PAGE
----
New Research Shows Bleak Future for Life in Acidic Oceans By Century's End

ocean floor photo

Photo by dimsis via Flickr CC

There's little good news about the ocean these days, unfortunately. We've taken it past the point of any sort of speedy recovery, from rising shorelines to over-fished species, from plastic pollution to acidification. And for this last problem, it looks like dire consequences are inevitable within this century, according to new research from the University of Plymouth and the University of Santa Catarina, Brazil on the Mediterranean Sea. By looking closely at the impact of pH changes on single-celled organisms called Foraminifera, the researchers found that boosting CO2 caused foram diversity to drop from 24 species to a mere four species, noting the tipping point for species death occurs at pH 7.8. Scientists estimate that that's just the pH level the oceans will be at by the end of this century, spelling disaster for crustaceans and everything else that depends on them. The Geological Society reports that the research on these forams are ideal for illustrating what to expect, since they're an important and apparent part of the fossil record -- including during the Palaeocene-Eocene Thermal Maxiumum (PETM) when a massive release of carbon caused rapid warming and probably ocean acidification 55 million years ago. By looking closely at CO2 vents in the Mediterranean, the researchers have been able to look into what could happen again to forams and other organisms. One of the researchers on the project, Dr Hall-Spencer, states, "We knew the results were likely to show a decline in foram diversity but we weren't expecting such a seismic shift."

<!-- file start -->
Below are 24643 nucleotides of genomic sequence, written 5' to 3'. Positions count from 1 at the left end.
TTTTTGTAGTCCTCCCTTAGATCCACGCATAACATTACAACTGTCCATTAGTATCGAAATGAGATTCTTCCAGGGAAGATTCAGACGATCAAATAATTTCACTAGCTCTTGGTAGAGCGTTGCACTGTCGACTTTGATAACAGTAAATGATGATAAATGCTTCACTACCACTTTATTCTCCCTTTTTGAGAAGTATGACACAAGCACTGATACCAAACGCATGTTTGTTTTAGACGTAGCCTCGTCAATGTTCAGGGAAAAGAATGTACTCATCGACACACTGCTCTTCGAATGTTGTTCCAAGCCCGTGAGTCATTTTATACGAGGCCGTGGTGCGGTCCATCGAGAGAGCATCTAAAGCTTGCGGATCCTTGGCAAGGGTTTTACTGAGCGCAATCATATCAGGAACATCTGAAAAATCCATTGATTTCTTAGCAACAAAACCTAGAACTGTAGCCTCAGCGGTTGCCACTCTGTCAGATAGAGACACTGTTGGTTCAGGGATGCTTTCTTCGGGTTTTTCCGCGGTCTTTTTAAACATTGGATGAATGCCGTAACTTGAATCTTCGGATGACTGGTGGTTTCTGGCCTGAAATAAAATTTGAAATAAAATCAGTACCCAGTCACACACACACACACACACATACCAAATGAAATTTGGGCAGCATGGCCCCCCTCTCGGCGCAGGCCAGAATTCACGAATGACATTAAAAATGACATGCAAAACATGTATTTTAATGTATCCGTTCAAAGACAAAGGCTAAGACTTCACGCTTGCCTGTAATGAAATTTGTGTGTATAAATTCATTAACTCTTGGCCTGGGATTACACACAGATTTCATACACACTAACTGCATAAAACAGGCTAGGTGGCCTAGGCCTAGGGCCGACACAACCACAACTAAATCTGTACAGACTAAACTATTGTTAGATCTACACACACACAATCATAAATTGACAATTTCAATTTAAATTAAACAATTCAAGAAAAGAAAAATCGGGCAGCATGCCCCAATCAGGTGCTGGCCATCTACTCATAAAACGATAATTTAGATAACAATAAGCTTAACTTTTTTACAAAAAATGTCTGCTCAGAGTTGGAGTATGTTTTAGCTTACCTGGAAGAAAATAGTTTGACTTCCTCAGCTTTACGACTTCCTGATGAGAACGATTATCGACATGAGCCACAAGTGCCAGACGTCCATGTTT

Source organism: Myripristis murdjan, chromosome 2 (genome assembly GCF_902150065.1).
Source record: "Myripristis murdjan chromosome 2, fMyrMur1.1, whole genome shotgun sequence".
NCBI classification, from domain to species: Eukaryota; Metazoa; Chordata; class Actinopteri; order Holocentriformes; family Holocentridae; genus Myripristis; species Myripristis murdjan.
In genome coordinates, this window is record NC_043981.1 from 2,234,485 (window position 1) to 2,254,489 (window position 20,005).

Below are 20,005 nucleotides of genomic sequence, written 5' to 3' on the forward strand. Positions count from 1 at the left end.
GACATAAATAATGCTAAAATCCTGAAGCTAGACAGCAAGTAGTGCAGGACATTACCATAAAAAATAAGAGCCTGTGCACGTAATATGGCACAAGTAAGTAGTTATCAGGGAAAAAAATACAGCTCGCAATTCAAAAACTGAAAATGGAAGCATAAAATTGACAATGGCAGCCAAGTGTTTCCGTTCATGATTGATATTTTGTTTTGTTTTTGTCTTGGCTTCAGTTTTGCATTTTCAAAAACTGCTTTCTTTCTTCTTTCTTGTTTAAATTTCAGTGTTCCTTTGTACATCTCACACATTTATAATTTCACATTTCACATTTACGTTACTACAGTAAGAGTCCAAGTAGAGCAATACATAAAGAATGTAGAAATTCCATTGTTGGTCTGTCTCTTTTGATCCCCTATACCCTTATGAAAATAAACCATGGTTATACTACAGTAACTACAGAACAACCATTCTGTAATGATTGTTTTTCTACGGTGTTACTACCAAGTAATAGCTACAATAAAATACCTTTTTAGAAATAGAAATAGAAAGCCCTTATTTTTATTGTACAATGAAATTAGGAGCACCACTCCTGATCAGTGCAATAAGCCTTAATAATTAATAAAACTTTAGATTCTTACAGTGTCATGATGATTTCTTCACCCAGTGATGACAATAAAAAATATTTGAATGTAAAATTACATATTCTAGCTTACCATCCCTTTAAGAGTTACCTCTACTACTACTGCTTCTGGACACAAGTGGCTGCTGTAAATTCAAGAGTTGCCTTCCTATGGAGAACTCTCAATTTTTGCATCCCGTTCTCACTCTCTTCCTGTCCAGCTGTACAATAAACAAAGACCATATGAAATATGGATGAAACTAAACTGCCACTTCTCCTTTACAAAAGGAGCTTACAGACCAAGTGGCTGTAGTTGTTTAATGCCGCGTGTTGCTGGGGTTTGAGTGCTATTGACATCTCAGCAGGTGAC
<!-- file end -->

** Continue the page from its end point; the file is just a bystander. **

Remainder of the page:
"At a mean pH level of 7.8, calcified organisms begin to disappear, and non calcifying ones take over. We are headed towards that being the case in this century. The big concern for me is that unless we curb carbon emissions we risk mass extinctions, degrading coastal waters and encouraging outbreaks of toxic jellyfish and algae."

In other words, by 2100, we could see an end of crustaceans and an influx of jellyfish. Considering that researchers estimate we'll have wiped out the oceans fisheries by 2050, it's not too comforting to know we're also on our way to wiping out shellfish by 2100.

The only real answer seems to be a radical shift in how we forage for seafood, and a 180-degree turn in how much carbon emissions we're letting off into the atmosphere. The odds of that happening in time to stave off such a large shift in and loss of ocean species, so far, seem slim.

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